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Robber Barons

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Here is the latest EconTalk [2]—Don Boudreaux makes the case for getting rid of antitrust laws. It seems a hard case to make but Don points to evidence that the genesis of antitrust was not consumer protection and that large enterprises often bring lower prices rather than higher ones. He has much more to say. Check it out.

Meanwhile, I’m reading parts of Capitalism, Socialism, and Democracy as I prepare to interview Thomas McCraw for next week’s podcast. He’s the author of a recent bio of Schumpeter, Prophet of Innovation [3]. Here is Schumpeter on the claim that the monopoly power of large enterprises at the end of the 19th century must have exploited consumers:

If we list the items that enter the modern workman’s budget and from 1899 on observe the course of their prices not in terms of money but in terms of the hours of labor that will buy them, i.e., each year’s money prices divided by each year’s hourly wage rates—we cannot fail to be struck by the rate of the advance which, considering the spectacular improvement in qualities, seems to have been greater and not smaller than it ever was before…As soon as we go into details and inquire into the individual items in which progress was most conspicuous, the trail leads not to the doors of those firms  that work under conditions of comparatively free competition but precisely to the doors of the large concerns…and a shocking suspicion dawns upon us that big business may have had more to do with creating that standard of living than with keeping it down.  (Capitalism, Socialism, and Democracy, Third Edition, pp. 81-82)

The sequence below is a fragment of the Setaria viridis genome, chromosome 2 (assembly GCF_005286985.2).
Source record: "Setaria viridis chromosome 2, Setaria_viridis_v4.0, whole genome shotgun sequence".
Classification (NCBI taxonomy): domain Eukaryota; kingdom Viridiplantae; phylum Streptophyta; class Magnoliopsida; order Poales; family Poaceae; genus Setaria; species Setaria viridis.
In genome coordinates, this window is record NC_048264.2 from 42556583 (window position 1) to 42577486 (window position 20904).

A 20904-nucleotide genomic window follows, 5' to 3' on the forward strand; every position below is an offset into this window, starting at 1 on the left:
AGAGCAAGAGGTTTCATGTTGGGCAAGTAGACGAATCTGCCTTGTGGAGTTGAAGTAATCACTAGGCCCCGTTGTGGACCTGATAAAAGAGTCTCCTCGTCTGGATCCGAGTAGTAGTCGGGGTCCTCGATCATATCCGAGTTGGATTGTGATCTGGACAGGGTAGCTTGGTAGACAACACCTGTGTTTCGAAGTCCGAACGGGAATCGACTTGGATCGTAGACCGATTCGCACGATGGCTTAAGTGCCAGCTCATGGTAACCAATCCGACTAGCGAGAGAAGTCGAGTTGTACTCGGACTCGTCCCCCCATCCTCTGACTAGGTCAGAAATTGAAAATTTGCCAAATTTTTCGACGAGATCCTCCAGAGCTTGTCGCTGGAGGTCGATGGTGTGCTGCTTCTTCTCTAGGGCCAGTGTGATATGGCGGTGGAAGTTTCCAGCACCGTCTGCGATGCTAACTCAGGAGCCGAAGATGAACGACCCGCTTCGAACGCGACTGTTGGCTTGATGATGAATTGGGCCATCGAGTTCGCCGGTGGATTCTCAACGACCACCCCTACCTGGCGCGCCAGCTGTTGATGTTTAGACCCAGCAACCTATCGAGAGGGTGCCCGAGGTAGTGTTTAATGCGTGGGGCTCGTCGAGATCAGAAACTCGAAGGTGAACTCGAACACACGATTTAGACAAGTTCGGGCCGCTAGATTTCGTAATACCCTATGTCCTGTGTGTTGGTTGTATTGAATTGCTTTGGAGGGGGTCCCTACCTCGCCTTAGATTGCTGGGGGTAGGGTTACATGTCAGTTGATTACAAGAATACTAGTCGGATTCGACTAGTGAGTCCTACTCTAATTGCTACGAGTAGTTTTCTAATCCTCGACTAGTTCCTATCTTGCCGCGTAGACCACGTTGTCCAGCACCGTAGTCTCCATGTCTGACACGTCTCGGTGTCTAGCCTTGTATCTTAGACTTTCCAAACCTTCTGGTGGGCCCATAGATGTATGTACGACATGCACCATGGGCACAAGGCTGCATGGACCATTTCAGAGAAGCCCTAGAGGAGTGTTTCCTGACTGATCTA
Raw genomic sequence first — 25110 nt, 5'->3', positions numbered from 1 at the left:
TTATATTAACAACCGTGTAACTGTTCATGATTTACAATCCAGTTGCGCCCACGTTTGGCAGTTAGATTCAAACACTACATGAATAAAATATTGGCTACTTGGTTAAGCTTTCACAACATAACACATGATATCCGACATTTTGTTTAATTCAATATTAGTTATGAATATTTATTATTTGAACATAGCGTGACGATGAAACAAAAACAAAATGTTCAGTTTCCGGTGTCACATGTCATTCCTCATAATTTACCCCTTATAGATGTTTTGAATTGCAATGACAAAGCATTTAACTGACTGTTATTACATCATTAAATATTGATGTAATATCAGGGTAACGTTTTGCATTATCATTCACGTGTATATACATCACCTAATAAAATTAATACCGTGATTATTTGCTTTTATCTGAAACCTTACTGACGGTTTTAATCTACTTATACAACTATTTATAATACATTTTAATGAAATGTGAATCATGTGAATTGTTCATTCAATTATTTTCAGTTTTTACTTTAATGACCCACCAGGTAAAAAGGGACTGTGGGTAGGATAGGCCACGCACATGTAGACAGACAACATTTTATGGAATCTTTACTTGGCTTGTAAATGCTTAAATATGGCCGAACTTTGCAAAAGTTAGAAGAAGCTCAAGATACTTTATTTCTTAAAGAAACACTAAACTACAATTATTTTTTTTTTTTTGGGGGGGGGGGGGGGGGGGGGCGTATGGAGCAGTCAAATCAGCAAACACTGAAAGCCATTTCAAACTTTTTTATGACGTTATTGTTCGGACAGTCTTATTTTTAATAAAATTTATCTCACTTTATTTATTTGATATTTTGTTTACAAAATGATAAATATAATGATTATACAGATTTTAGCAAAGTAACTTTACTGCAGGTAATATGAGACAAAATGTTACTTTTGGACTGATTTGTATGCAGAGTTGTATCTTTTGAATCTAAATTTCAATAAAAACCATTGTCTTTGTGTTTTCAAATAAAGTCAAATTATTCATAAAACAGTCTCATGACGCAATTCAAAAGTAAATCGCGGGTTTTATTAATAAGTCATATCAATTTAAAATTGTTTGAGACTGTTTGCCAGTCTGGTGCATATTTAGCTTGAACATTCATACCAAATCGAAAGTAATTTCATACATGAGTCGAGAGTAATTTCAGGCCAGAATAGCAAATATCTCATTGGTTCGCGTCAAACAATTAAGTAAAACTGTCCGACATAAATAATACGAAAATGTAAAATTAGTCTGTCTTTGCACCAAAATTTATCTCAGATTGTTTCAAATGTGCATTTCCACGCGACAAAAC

Why were the Robber Barons so generous? Why did the workmen of the day have a higher and higher standard of living? One answer is that the robber baron’s feared regulation and a political backlash. Another is that they weren’t robber barons after all, they were selfless people who wanted to help others. The third answer and it is the answer of Schumpeter, (and Don Boudreaux) is that the robber barons faced competition or at least potential competition. At a point in time, they had monopoly power. But rather than exploit it and invite competition, they chose to expand their profits via lower prices rather than higher ones.

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